I wore Fuchsia Flash a few times that spring and summer, but never felt enthusiastic about it. It looked sort of cheap, and I began thinking of it as my "'80s-hooker lipstick." Fuchsia always has an element of screw-you tackiness, which is one of the reasons why it's my favorite color, but there's a difference between liking a color in the abstract and actually wearing it. If it goes on your face, it has to function in the context of your face, and Fuchsia Flash didn't seem to do that. So, when I went home to San Francisco that summer, I finally tried on Candy Yum-Yum at a MAC store. I was surprised at how much I preferred it to Fuchsia Flash. The matte finish made a huge difference: the unnatural color now looked almost organic against my complexion. Reader, I bought it. And I was so enraptured with the new tube that I photographed it from multiple angles. Looking back, I don't know why it took me so long to start a beauty blog.
With that heartwarming tale out of the way, let's get down to business. How similar, really, are Fuchsia Flash and Candy Yum-Yum?
Here are the tubes side by side: Fuchsia Flash on the left, Candy Yum-Yum on the right.
This biggest difference is that Fuchsia Flash is shiny and Candy Yum-Yum is a perfectly flat matte. But I see a difference in color, too. Candy Yum-Yum is darker and slightly cooler than Fuchsia Flash, with less white in its base. This comes out in swatches, too. Both photos were taken inside, in natural light, but the second was taken closer to the window. Fuchsia Flash on the left, Candy Yum-Yum on the right.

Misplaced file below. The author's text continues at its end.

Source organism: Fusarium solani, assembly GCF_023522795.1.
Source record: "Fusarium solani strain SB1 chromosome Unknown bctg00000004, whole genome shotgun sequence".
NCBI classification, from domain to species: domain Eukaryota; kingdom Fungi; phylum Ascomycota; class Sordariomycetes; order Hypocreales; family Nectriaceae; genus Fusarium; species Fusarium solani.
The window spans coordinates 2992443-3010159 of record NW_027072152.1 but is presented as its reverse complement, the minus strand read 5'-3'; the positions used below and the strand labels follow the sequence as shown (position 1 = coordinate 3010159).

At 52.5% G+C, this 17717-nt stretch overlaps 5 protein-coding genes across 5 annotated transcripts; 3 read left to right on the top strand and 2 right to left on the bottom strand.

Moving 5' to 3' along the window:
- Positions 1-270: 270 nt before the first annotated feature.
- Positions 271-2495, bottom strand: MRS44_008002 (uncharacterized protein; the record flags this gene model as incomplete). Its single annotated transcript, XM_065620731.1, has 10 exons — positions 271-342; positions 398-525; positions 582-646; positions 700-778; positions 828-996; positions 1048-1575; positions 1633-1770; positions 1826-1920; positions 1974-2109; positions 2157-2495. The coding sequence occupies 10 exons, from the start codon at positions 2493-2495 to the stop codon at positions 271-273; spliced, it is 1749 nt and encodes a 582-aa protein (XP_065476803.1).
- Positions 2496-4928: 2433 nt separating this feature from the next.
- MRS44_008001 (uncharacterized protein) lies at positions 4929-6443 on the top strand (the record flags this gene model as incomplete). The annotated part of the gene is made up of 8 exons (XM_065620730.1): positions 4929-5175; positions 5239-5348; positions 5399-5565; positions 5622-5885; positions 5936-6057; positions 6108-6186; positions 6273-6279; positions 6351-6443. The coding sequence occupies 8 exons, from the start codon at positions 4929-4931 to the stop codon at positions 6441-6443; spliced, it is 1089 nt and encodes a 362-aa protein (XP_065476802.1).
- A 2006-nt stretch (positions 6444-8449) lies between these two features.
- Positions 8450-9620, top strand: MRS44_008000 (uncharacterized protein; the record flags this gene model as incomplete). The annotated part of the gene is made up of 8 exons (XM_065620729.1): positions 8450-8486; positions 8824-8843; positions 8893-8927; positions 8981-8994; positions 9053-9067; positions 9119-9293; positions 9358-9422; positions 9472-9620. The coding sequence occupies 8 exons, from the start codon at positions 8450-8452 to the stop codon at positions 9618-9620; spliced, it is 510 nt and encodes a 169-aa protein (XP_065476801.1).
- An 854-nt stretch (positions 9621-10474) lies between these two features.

I've also compared Candy Yum-Yum and Fuchsia Flash to my other fuchsia and fuchsia-ish lipsticks. Left to right: Milani Pink Rave, Revlon Colorburst Fuchsia, Candy Yum-Yum, Fuchsia Flash, Maybelline Vivid Rose, Revlon Cherries in the Snow.
Tilted toward the light in order to show textural differences. See how much more matte CYY is than FF?
But arm swatches never tell the whole story, so here's how the rival fuchsias look on my lips. Top, Fuchsia Flash; bottom, Candy Yum-Yum.
As I've mentioned before, the Maybelline Vivids are my favorite drugstore lipstick formula: hydrating and relatively long-lasting, with a jelly-like yet opaque finish. I worried that Candy Yum-Yum might dry out my lips, but the MAC matte formula is comfortable, and it doesn't look completely atrocious on lips as dry as mine were when I took these photos. (The shine of Fuchsia Flash, by contrast, seems to highlight the dry bits.) Both lipsticks leave a stain when they fade, but Candy Yum-Yum stains more deeply.
And a couple of full-face photos: Fuchsia Flash on the left, Candy Yum-Yum on the right. I don't think either lipstick is transcendently flattering on me, but I do prefer Candy Yum-Yum. It makes my lips look like rose petals instead of freshly licked lollipops.
Finally, as promised, a word about dupes. Well, many words.